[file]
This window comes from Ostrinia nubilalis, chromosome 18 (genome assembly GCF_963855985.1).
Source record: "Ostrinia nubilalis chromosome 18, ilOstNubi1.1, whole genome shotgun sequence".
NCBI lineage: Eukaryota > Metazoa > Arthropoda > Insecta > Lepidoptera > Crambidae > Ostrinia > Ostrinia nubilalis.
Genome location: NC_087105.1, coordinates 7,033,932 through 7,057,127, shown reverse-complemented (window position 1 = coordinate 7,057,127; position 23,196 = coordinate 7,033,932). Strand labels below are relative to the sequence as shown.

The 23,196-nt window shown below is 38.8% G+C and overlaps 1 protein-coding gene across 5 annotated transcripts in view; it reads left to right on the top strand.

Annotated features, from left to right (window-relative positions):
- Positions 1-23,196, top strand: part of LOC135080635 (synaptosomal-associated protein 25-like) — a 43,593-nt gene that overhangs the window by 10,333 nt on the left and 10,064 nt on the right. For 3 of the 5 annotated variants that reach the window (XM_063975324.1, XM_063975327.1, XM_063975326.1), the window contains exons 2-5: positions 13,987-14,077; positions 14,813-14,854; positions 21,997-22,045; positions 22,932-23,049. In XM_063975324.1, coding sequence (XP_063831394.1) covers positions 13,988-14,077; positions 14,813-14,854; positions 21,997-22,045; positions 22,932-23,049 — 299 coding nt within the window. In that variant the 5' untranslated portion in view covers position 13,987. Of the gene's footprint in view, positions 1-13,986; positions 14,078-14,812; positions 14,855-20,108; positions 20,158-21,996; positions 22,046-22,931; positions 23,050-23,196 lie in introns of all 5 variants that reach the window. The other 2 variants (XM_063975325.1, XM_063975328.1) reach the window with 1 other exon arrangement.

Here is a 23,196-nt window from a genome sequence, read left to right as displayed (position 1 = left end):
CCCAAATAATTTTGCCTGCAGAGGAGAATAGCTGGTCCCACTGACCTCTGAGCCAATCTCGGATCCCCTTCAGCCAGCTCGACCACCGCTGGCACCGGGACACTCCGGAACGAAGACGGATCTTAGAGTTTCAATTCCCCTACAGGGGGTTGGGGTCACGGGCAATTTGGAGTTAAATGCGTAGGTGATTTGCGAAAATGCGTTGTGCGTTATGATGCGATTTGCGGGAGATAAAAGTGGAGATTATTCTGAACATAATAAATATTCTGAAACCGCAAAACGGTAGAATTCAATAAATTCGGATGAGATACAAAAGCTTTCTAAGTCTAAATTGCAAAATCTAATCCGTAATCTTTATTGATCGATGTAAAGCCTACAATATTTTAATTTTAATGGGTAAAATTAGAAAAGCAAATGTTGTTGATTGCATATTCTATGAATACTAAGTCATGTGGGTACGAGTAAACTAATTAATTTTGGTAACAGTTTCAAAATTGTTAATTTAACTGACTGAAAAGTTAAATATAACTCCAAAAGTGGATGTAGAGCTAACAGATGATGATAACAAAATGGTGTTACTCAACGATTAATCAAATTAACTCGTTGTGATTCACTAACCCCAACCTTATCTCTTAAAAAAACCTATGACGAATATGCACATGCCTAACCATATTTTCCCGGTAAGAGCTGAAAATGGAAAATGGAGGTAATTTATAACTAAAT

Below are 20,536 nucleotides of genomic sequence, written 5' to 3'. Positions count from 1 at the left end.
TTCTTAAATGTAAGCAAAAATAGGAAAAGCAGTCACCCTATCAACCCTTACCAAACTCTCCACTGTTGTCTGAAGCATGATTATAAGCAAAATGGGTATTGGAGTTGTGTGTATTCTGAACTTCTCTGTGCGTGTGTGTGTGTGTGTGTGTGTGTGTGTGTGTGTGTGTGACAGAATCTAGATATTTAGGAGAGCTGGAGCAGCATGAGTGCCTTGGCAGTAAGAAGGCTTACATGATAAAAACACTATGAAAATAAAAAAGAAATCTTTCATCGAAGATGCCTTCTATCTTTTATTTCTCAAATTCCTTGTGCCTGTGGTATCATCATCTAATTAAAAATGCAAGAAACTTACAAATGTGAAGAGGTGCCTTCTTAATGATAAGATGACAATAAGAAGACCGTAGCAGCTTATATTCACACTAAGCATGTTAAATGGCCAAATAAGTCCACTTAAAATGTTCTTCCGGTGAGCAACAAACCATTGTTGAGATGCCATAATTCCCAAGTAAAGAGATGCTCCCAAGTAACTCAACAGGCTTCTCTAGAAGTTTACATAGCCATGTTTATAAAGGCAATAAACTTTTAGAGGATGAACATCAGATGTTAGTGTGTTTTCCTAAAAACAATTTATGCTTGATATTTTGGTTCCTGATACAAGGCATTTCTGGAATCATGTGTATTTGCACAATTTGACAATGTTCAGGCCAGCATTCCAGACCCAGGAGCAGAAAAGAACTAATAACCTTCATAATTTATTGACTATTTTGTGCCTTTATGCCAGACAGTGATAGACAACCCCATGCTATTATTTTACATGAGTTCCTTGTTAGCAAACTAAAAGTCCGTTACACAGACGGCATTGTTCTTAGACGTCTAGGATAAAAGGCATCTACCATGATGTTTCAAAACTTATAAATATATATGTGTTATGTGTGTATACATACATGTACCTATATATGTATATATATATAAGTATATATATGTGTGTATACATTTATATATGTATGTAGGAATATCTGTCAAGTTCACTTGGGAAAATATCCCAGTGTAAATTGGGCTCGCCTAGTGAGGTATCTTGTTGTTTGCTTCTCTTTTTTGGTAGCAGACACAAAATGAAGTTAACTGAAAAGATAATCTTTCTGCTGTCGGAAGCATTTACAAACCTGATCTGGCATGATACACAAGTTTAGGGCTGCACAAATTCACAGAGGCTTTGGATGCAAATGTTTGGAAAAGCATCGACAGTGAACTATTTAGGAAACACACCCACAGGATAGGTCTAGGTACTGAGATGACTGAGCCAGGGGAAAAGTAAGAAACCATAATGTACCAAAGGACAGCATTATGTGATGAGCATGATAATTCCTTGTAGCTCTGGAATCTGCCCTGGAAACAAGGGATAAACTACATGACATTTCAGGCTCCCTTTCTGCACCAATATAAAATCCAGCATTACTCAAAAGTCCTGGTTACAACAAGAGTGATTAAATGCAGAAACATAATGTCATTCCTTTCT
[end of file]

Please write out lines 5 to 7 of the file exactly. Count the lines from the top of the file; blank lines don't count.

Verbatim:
The 23,196-nt window shown below is 38.8% G+C and overlaps 1 protein-coding gene across 5 annotated transcripts in view; it reads left to right on the top strand.

Annotated features, from left to right (window-relative positions):
- Positions 1-23,196, top strand: part of LOC135080635 (synaptosomal-associated protein 25-like) — a 43,593-nt gene that overhangs the window by 10,333 nt on the left and 10,064 nt on the right. For 3 of the 5 annotated variants that reach the window (XM_063975324.1, XM_063975327.1, XM_063975326.1), the window contains exons 2-5: positions 13,987-14,077; positions 14,813-14,854; positions 21,997-22,045; positions 22,932-23,049. In XM_063975324.1, coding sequence (XP_063831394.1) covers positions 13,988-14,077; positions 14,813-14,854; positions 21,997-22,045; positions 22,932-23,049 — 299 coding nt within the window. In that variant the 5' untranslated portion in view covers position 13,987. Of the gene's footprint in view, positions 1-13,986; positions 14,078-14,812; positions 14,855-20,108; positions 20,158-21,996; positions 22,046-22,931; positions 23,050-23,196 lie in introns of all 5 variants that reach the window. The other 2 variants (XM_063975325.1, XM_063975328.1) reach the window with 1 other exon arrangement.